There is one more significant aspect that accompanies a golden age -- the story of a destroyed state or national suffering is often instrumentalized as a self-evident argument in the service of contemporary nationalism. The ideology producing a national identity has set the unfairness of the loss of a historical period as an aim and example, and the traumas lived through by the nation have been used as a justification for re-establishing nostalgic ideals. The era idealized in national history writing frames the main mechanisms of reproducing nationalism: defining, fixing and conserving national values, promoting a traditional life-style and culture, and supporting conservative policies toward family, religion and foreigners. Surely there are other arguments for advocating nationalist policies, but relying on the history constructed, shared and passed on by a national community is a cornerstone of nationalist ideology.

The current seminar raises two major questions: How can one consider history and collective memory in the present day? And how does an artist deal with the contradictory narratives of history and with the problems of collective memory (or amnesia)? The starting point for both parts of the event is artistic practice -- the work of Kristina Norman, which deals mostly with a controversial understanding of the Soviet past, and Martin Krenn's work, which discusses the issue of commemoration of the Nazi past. Other presentations approach these and related themes from different angles: How is national history written and re-written? How do artists position themselves in addressing the intriguing details of collective memory and amnesia? How do artists work with history in gallery spaces, as well as in the public space? How is the past politicized and instrumentalized for the sake of the present day? These are just a few questions to be discussed during the upcoming seminar.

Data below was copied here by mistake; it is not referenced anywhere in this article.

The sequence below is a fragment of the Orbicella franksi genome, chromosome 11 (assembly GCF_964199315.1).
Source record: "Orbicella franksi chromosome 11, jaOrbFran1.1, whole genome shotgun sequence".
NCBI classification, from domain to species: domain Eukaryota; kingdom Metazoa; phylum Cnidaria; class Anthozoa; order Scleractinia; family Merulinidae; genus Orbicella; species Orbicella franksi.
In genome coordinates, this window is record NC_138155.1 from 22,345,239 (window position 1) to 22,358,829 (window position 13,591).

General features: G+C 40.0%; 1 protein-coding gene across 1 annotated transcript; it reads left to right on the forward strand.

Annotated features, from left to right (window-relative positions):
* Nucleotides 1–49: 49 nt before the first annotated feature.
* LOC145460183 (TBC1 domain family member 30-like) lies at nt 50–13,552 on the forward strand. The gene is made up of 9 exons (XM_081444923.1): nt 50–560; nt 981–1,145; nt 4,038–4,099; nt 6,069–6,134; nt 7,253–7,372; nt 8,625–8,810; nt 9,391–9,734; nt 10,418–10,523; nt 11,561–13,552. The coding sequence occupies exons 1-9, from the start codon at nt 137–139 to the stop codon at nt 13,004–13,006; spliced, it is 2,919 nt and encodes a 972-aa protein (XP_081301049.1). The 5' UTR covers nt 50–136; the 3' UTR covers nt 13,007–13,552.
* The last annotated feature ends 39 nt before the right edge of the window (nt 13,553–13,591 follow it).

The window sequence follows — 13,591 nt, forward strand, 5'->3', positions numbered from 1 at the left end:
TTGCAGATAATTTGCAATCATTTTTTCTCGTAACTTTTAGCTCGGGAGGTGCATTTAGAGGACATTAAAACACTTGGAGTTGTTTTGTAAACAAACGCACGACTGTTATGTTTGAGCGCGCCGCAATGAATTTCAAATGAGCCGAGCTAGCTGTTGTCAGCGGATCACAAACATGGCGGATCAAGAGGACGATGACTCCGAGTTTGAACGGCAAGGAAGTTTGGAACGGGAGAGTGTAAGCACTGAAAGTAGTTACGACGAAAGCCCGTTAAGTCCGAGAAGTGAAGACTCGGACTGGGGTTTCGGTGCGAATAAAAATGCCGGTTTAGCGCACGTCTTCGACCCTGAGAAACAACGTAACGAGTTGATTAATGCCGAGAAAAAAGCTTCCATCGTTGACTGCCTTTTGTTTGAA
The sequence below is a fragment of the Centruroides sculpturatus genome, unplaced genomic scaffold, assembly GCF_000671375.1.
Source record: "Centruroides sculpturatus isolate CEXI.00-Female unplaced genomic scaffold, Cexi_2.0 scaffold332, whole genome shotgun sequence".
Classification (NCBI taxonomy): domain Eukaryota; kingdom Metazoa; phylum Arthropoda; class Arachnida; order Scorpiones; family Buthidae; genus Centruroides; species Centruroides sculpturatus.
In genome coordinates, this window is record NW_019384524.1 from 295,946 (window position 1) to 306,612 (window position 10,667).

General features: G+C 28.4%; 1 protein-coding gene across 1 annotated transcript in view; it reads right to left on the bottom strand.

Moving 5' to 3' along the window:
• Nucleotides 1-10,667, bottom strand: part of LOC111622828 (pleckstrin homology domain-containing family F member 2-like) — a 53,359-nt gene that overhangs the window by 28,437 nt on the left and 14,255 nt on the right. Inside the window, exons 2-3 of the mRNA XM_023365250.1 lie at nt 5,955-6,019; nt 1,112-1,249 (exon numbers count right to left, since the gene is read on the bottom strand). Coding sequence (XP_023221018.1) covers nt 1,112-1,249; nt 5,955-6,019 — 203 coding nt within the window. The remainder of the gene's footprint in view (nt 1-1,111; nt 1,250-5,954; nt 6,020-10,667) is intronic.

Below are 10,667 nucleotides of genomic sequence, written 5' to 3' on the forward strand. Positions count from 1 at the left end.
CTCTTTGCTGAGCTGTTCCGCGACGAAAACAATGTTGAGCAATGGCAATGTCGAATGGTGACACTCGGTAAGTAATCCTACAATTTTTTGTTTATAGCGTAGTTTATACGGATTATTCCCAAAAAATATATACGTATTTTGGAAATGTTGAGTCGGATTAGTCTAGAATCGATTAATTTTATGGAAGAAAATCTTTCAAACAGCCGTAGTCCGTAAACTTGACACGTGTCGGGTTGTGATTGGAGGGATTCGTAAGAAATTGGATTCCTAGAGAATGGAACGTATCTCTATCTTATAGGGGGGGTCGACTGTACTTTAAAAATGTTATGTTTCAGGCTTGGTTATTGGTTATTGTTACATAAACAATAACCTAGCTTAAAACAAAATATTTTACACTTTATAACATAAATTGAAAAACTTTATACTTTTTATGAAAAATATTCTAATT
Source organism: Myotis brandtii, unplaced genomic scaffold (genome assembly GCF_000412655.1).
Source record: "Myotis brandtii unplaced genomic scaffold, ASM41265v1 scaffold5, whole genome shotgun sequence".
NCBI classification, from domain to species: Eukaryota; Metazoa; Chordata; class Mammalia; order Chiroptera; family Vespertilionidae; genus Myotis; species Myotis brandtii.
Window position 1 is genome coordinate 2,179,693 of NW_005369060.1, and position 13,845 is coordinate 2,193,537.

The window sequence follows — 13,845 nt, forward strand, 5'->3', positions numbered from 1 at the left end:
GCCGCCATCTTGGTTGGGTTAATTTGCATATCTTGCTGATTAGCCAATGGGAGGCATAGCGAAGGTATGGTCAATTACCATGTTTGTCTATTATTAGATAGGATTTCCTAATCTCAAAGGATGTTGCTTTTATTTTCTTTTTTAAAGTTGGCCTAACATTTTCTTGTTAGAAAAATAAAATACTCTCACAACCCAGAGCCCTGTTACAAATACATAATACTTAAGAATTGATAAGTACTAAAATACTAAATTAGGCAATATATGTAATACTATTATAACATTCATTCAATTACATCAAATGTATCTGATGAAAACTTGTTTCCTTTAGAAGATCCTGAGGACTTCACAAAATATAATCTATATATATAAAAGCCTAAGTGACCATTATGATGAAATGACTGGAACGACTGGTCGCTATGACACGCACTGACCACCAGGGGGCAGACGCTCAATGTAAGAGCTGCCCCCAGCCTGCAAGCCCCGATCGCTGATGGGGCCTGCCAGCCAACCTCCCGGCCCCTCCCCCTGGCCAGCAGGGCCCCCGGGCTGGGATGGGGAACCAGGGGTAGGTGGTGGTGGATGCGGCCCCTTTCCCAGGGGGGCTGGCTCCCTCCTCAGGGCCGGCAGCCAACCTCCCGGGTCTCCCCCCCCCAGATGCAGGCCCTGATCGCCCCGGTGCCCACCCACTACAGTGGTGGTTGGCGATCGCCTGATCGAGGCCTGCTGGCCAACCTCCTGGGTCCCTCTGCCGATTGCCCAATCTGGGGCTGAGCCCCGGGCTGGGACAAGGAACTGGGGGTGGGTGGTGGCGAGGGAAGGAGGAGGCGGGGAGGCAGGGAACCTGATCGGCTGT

Videoscreening Foreigners in their Homeland, curated and commented by Kamil Malinowski. The following video works will be presented: Yael Bartana, Mary Koszmary (2007); Wojciech Doroszuk, Reisefieber -- Sümela Restaurant (2007); Anna Konik, Transparency (Mija) (2004); Tomek Kozak, Inversus Monastery (2003); Joanna Rajkowska, Upwards! (2006); Krystyna Piotrowska, Yoga 1, Yoga 2 (2006); and Artur Zmijewski, Lisa (2003).

Speakers in the seminar: Eva Fotiadi (Amsterdam), Siobhan Kattago (Tallinn) Martin Krenn (Vienna), Kamil Malinowski (Warsaw), Kristina Norman (Tallinn), Alexei Penzin (Moscow) and Katarzyna Ruchel-Stockmans (Leuven).

The seminar language is English. Please register at info(at)

Translocal Express. Golden Age has been kindly supported by the Estonian Cultural Endowment, and the Embassy of the Republic of Poland, Tallinn.

only in german

Translocal Express. Golden Age

Künstler: Yael Bartana, Wojciech Doroszuk, Anna Konik, Tomek Kozak, Joanna Rajkowska, Krystyna Piotrowska, Artur Zmijewski